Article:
Fairbanks Daily News-Miner
Top headlines on page one during the previous two days described the biggest economic problem in our community and a couple potential solutions.
On Monday, we reported that utility costs in Fairbanks are 143 percent above the national average. For those who have trouble translating percentages into reality, let’s put that in cash terms: Annual utilities that might cost a household elsewhere in the nation $2,000 will cost a household in Fairbanks $4,860.
That’s an enormous burden on the community’s vitality. In addition to draining personal bank accounts, the utility costs harm businesses and discourage investment. The costs also inspire government accountants to propose trimming agency operations here, with Eielson Air Force Base being the prime example.
So what are the solutions?
Tuesday, the top story reported that Flint Hills Resources Alaska has withdrawn from a preliminary partnership with Golden Valley Electric Association to build a system to truck natural gas to Fairbanks. Flint Hills, owner of the larger of two oil refineries in North Pole, said the system has great potential but that the company couldn’t justify building it “for our needs and the needs of other industrial users alone.”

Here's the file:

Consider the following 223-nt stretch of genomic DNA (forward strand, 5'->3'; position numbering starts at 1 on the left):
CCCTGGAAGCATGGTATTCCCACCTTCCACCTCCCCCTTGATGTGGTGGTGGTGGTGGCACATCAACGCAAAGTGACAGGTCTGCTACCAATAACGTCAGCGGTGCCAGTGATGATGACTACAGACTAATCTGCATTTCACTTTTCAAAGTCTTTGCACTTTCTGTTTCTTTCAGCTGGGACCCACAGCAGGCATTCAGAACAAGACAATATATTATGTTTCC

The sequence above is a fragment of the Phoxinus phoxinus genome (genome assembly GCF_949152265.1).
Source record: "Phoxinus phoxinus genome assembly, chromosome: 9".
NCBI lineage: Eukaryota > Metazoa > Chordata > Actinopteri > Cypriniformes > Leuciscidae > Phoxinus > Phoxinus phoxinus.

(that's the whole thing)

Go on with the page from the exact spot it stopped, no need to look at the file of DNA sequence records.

We haven’t heard enough to sort out whether the Flint Hills-GVEA breakup is a setback for the timely creation of such a system.
However, the Flint Hills statement looks like a strong hint that any gas trucking system needs to have a customer base beyond the refinery and the electric utility. The most obvious source of customers would be all the local homes and businesses looking for cheaper heat. Toward that end, the Borough Assembly in October created a public gas utility whose board held its first meeting Tuesday. The existing private gas utility has pledged to expand if it can.
Given all these moving parts, perhaps the most optimistic thing to say in the short term is that obviously the various ideas are getting a good shake out.
The other news at the top of Tuesday’s front page was much more clearly beneficial to Fairbanks. U.S. District Court Judge Ralph Beistline on Monday approved an agreement between GVEA, the state and the U.S. Environmental Protection Agency that will allow the Healy Clean Coal Plant to restart and begin producing cheaper electricity.
That should put some downward pressure on those high utility costs in short order and thus is welcome news.